As President of the USSR in 1990-1991 and General Secretary of the Communist Party from 1985 to 1991, Gorbachev made democratic and religious freedom reforms that angered hardline Communists. This led to a failed coup by Communist Party hardliners in August 1991. This brought down the USSR and  led to the end of Russian hegemony over eastern Europe. Only Belarus and Ukraine are not members of NATO. Belarus is presently a dependable Russian Federation ally.

Boris Yeltsin (1931-2007),  an economic and social reformer, became President of the Russian Federation in 1991 and served until the end of 1999. In June 1992, having spent most of his political life as an atheist, he returned to the Russian Orthodox Church at Trinity-Sergius Monastery northeast of Moscow, the traditional seat of Russian Orthodoxy, seeking spiritual renewal for himself and his nation and the blessing of Patriarch Alexi II.  Speaking to pilgrims at the monastery, Yeltsin called upon the nation “to practice patience and humility and to strive for spiritual purification after more than seven decades of socialism and its atheist ideology.”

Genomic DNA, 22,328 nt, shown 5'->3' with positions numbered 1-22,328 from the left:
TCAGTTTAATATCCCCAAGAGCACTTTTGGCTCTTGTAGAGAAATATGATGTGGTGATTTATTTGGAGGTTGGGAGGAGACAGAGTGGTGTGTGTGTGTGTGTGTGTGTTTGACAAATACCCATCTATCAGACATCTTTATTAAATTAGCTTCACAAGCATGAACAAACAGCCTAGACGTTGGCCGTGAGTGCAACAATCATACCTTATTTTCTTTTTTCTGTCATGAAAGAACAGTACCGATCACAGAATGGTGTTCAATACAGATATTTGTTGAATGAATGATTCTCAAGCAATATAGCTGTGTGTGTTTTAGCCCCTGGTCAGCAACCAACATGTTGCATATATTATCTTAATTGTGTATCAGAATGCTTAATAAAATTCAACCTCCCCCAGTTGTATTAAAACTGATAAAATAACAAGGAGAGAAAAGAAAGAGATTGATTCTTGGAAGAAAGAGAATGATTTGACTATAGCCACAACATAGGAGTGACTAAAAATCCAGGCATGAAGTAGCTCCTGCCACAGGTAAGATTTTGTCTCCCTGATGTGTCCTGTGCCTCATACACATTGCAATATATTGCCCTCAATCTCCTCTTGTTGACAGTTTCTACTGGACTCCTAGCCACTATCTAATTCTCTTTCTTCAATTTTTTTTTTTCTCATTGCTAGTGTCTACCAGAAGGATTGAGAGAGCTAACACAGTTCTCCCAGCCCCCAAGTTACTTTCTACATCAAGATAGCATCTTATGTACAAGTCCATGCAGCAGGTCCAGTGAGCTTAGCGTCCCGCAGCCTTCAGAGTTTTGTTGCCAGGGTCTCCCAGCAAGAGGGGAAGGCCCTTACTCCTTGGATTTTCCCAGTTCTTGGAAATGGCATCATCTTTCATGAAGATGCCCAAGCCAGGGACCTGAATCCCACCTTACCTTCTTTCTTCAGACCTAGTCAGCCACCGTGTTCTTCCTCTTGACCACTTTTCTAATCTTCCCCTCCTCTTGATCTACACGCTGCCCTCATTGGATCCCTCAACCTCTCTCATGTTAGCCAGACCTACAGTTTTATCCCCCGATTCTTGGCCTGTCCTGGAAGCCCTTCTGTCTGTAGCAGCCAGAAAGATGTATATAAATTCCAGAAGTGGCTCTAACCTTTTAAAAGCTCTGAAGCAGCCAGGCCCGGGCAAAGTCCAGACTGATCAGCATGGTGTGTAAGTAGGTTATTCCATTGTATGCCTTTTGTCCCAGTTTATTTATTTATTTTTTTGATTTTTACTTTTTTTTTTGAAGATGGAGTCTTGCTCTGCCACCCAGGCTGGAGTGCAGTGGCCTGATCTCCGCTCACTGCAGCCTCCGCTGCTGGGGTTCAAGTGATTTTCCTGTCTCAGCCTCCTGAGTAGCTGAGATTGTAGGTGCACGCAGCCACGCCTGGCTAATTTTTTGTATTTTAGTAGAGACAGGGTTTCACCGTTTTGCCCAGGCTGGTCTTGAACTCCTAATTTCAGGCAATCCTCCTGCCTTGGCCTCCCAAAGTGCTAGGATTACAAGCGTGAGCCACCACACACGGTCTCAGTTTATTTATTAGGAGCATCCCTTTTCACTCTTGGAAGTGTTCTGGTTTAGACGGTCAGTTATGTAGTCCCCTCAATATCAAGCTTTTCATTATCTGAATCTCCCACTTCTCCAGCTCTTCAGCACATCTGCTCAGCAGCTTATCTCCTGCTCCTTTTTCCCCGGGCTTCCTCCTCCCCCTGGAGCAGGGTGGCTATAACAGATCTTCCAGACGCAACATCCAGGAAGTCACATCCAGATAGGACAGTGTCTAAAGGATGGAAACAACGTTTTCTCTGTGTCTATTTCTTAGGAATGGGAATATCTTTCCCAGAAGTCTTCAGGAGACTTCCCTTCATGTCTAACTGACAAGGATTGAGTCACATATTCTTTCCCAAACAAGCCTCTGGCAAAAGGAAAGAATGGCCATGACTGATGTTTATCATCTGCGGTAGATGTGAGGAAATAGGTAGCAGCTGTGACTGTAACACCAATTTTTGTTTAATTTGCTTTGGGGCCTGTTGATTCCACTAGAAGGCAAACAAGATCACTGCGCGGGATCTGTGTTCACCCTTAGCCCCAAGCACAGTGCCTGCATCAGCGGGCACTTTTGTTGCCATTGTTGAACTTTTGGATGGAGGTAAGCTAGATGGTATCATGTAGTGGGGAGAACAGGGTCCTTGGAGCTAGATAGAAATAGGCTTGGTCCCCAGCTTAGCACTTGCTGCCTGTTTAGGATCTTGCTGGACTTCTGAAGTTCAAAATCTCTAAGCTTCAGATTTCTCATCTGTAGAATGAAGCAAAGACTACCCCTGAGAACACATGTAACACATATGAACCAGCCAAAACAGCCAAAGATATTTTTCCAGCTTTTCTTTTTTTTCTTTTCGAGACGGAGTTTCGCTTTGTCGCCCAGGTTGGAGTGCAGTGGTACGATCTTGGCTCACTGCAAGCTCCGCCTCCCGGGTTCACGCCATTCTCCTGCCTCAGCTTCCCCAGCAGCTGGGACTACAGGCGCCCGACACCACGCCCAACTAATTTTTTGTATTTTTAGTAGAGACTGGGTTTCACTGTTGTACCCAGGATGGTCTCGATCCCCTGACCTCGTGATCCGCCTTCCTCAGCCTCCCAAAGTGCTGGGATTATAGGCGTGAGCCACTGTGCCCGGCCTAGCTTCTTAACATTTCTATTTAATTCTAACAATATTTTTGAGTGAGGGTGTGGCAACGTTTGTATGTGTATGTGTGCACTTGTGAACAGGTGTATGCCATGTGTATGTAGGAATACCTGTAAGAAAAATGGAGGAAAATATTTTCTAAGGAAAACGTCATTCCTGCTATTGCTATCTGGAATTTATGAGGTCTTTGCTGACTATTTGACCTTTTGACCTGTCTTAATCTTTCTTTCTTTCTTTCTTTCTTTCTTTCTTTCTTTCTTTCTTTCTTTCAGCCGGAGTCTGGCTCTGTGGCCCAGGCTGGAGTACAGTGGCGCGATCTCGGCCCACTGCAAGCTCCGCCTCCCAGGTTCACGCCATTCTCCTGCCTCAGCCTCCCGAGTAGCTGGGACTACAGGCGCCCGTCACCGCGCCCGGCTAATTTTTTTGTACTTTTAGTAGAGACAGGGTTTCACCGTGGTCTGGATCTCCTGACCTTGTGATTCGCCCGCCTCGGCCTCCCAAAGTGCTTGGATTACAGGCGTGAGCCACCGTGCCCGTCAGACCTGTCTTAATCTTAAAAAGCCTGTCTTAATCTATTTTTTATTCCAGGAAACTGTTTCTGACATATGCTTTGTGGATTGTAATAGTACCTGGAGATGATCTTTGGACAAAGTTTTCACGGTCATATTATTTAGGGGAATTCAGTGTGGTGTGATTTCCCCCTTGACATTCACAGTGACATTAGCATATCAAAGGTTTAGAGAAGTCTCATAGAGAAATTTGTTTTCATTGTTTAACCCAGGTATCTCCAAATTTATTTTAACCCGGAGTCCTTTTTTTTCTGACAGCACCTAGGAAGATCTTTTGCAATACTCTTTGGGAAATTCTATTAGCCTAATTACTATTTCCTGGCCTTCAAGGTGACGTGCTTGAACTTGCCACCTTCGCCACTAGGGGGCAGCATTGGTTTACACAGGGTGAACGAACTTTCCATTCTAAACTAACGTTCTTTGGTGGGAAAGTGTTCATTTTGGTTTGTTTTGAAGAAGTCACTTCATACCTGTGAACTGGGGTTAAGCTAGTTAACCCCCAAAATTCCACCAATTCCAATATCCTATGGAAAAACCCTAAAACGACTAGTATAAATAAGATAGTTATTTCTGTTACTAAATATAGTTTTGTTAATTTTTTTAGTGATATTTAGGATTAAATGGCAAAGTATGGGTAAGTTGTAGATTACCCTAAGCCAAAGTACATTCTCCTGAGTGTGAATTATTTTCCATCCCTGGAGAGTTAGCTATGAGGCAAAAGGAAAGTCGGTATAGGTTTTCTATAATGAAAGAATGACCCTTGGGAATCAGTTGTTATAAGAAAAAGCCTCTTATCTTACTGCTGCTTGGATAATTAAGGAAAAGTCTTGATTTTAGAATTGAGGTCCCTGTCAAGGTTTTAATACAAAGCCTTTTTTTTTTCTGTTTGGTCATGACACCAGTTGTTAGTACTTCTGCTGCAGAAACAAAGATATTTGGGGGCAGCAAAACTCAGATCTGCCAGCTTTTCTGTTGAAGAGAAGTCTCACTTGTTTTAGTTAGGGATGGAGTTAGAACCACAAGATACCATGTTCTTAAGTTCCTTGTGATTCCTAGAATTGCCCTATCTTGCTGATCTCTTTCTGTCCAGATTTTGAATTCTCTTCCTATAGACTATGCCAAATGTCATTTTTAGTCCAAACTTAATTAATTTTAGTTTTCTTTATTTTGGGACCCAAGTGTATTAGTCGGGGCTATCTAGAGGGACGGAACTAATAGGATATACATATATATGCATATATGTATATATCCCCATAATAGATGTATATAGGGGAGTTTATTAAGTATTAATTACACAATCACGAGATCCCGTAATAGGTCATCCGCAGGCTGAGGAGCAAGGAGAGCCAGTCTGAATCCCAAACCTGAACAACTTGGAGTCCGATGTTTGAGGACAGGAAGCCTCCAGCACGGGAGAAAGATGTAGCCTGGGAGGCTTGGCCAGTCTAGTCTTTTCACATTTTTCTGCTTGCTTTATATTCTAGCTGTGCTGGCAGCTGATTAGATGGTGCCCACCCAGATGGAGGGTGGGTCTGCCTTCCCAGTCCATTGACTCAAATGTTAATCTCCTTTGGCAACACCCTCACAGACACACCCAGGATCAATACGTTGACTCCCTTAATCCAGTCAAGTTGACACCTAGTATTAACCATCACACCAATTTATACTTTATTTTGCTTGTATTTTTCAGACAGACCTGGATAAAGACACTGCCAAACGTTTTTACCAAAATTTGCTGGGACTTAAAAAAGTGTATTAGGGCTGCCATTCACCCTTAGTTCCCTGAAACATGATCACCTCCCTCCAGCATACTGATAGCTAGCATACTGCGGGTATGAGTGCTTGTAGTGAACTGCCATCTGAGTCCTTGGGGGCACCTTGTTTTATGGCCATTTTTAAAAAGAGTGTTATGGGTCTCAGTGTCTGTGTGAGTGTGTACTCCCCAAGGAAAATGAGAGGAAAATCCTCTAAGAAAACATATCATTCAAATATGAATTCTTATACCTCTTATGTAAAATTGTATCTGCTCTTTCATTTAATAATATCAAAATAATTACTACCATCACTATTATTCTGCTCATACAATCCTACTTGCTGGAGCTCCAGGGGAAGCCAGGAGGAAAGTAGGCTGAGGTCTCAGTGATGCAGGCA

In August 1999, Yeltsin appointed Vladimir Putin, a like-minded economic and social reformer,  his Prime Minister and expressed the wish that he should be his successor. When Yeltsin unexpectedly resigned at the end of 1999, Putin became by Constitutional  Law acting President of the Russian Federation. He was officially elected President on March 26, 2000, with 53 percent of the vote and took office on May 7.

In a March 12, 2020,  telephone interview with Komsomolskaya Pravda,  also printed in the Irish Times, Putin said that his mother and her friend that lived in the communal apartment building in St. Petersburg took him to a Russian Orthodox priest to be baptized, without letting his father, who was a Communist party member, know. Putin was probably about four months old.

From the very beginning of Putin’s leadership of the Russian Federation, he has made the Russian Orthodox Church and Christianity in general part of his plan to revive Russian culture and greatness. Christianity and the Russian Orthodox Church were persecuted and sometimes severely oppressed under 70 years of Communism. According to a 2017 Pew Survey, 73 percent of Russian adults identify as Christiana, almost all of these, 71 percent are Russian Orthodox.  Thousands of Russian Orthodox churches have since been built or repaired since 1991.